Ellen G. White and Her Critics


James White Describes Her Visions

In 1857 her husband, James White, in describing a meeting that he and Mrs. White attended, tells of her speaking at the meeting and of her being taken off in vision: EGWC 51.4

“Mrs. W. arose and Spoke with much freedom. The place was filled with the Spirit of the Lord. Some rejoiced, others wept. All felt that the Lord was drawing very near. How sacred the place. Those present will never forget that meeting. When seated, Mrs. W. began to praise the Lord, and continued rising higher and higher in perfect triumph in the Lord, till her voice changed; and the deep, clear shouts of Glory! Hallelujah! thrilled every heart. She was in vision. EGWC 51.5

“Unknown to us there was a poor, discouraged brother present, who had thrown his armor down, in consequence, in part, at least, of neglect by his wealthy brethren, and was returning to strong habits which threatened the happiness of himself and family. A most touching and encouraging message was given for him. By the grace of God he raised his head that very evening, and he and his good wife are again happy in hope. Monterey church will never forget that evening. At least they never should.”—The Review and Herald, October 22, 1857, p. 196. EGWC 52.1

One of the most comprehensive descriptions of her in vision is that given by James White, in 1868. We quote it in full: EGWC 52.2

“Her condition in vision may be described as follows: EGWC 52.3

“1. She is utterly unconscious of everything transpiring around her, as has been proved by the most rigid tests, but views herself as removed from this world, and in the presence of heavenly beings. EGWC 52.4

“2. She does not breathe. During the entire period of her continuance in vision, which has at different times ranged from fifteen minutes to three hours, there is no breath, as has been repeatedly proved by pressing upon the chest, and by closing the mouth and nostrils. EGWC 52.5

“3. Immediately on entering vision, her muscles become rigid, and joints fixed, so far as any external force can influence them. At the same time her movements and gestures, which are frequent, are free and graceful, and cannot be hindered nor controlled by the strongest person. EGWC 52.6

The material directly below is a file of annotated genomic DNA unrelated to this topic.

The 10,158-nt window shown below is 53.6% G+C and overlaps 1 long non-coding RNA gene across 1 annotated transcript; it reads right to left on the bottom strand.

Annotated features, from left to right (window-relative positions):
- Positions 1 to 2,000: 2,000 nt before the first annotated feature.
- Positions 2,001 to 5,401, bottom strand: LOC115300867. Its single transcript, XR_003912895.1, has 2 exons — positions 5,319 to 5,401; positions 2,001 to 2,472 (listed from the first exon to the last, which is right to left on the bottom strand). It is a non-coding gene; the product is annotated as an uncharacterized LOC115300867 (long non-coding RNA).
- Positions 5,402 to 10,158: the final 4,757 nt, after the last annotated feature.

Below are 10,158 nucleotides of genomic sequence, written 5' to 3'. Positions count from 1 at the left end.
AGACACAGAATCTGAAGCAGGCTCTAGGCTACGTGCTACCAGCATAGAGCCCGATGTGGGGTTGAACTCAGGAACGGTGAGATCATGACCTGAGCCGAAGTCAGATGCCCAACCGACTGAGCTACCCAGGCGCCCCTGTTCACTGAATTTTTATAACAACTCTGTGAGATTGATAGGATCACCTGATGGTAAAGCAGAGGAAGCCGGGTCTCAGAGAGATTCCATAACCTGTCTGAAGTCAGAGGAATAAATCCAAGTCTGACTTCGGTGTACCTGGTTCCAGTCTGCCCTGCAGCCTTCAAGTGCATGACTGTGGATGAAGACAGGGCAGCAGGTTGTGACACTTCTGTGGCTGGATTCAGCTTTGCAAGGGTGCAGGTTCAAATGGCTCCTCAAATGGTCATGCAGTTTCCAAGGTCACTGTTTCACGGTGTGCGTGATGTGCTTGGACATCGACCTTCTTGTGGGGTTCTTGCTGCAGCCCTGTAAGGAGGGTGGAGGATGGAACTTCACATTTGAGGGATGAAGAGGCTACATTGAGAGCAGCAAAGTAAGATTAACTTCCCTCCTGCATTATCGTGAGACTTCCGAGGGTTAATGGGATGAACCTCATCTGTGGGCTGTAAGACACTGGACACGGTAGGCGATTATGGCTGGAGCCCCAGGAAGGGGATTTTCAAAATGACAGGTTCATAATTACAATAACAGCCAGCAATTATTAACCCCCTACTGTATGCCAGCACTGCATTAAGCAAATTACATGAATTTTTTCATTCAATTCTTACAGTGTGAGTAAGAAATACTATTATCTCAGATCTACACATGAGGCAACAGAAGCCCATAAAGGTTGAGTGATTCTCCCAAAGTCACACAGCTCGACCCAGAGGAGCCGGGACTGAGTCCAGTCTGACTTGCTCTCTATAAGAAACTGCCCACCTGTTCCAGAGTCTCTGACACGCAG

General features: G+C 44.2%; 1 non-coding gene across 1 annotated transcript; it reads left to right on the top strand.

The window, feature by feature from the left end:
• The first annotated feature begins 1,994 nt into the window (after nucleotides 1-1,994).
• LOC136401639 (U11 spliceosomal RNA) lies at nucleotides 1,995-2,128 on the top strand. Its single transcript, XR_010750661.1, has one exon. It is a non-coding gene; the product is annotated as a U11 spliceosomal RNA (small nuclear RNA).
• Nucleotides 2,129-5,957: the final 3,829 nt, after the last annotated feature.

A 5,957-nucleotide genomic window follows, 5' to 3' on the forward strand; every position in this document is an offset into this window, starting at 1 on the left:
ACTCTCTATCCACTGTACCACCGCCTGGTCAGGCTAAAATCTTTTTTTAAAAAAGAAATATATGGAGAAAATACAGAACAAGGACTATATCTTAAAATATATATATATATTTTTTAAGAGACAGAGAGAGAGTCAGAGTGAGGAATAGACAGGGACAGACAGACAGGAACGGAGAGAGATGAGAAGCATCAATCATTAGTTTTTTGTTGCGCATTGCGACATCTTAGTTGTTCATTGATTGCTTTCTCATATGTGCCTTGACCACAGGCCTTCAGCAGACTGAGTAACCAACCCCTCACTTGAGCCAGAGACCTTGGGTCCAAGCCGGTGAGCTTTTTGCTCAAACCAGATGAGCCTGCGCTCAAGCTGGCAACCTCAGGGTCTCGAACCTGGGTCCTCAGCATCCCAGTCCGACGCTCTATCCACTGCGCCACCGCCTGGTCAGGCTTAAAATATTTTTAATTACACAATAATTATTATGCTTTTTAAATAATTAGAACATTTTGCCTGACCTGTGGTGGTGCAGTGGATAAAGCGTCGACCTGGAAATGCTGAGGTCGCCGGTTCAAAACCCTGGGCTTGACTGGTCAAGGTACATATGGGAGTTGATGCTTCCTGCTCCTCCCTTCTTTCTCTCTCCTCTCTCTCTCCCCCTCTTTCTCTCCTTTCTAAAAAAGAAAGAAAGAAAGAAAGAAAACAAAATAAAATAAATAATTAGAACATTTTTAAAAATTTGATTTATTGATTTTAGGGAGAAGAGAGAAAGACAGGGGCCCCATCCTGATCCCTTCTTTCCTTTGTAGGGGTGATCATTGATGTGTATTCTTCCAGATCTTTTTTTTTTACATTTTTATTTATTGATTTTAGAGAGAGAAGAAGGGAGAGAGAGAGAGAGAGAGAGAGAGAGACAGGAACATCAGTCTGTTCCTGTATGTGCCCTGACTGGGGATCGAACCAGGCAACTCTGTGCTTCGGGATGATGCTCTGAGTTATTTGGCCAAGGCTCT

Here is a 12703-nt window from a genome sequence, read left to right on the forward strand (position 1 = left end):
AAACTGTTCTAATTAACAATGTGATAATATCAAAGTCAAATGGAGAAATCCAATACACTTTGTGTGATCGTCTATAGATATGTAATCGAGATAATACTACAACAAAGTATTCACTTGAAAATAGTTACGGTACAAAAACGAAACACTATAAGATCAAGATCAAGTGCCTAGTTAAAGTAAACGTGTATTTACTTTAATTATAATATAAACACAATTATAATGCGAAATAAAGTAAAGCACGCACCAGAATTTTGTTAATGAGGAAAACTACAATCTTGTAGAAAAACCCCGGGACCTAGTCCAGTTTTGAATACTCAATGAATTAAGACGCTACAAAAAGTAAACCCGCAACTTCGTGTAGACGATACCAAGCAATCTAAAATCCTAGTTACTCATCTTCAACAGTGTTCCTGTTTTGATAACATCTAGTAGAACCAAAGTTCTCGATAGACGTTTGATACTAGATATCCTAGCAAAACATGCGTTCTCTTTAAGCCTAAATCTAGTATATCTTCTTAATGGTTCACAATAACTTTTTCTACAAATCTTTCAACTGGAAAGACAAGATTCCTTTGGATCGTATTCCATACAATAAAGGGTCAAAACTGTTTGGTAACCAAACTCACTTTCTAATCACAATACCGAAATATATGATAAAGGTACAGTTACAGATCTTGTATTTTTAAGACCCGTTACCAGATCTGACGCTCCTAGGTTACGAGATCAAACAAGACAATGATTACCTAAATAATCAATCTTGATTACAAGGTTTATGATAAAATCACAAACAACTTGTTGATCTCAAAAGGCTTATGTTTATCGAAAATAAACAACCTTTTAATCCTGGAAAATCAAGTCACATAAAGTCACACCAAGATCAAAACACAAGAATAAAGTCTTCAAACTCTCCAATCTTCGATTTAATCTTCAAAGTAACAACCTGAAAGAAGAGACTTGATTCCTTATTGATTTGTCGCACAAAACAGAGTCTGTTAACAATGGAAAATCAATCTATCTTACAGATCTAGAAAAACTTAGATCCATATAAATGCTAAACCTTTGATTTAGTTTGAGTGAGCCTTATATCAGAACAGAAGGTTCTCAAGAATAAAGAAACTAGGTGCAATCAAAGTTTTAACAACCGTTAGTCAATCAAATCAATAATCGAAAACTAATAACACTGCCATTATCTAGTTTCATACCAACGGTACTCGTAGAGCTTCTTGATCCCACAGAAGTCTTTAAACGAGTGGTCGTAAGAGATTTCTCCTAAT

“4. On coming out of vision, whether in the day-time or a well-lighted room at night, all is total darkness. Her power to distinguish even the most brilliant objects, held within a few inches of the eyes, returns but gradually, sometimes not being fully established for three hours. This has continued for the past twenty years; yet her eyesight is not in the least impaired, few persons having better than she now possesses. EGWC 52.7

“She has probably had, during the past twenty-three years, between one and two hundred visions. These have been given under almost every variety of circumstance, yet maintaining a wonderful similarity; the most apparent change being, that of late years they have grown less frequent, but more comprehensive. She has been taken off in vision most frequently when bowed in prayer. Several times, while earnestly addressing the congregation, unexpectedly to herself and to all around her, she has been instantly prostrated in vision. This was the case June 12, 1868, in the presence of not less than two hundred Sabbath-keepers, in the house of worship, in Battle Creek, Mich. On receiving baptism at my hands, at an early period of her experience, as I raised her up out of the water, immediately she was in vision. Several times, when prostrated by sickness, she has been relieved in answer to the prayer of faith, and taken off in vision. At such times her restoration to usual health has been wonderful. At another time, when walking with friends, in conversation upon the glories of the kingdom of God, as she was passing through the gate before her father’s house, the Spirit of God came upon her, and she was instantly taken off in vision. And what may be important to those who think the visions the result of mesmerism, she has a number of times been taken off in vision, when in prayer alone in the grove or in the closet. EGWC 52.8

“It may be well to speak as to the effect of the visions upon her constitution and strength. When she had her first vision, she was an emaciated invalid, given up by her friends and physicians to die of consumption. She then weighed but eighty pounds. Her nervous condition was such that she could not write, and was dependent on one sitting near her at the table to even pour her drink from the cup to the saucer. And notwithstanding her anxieties and mental agonies, in consequence of her duty to bring her views before the public, her labors in public speaking, and in church matters generally, her wearisome travels, and home labors and cares, her health and physical and mental strength have improved from the day she had her first vision.”—JAMES WHITE, Life Incidents, in Connection With the Great Advent Movement, pp. 272, 273. EGWC 53.1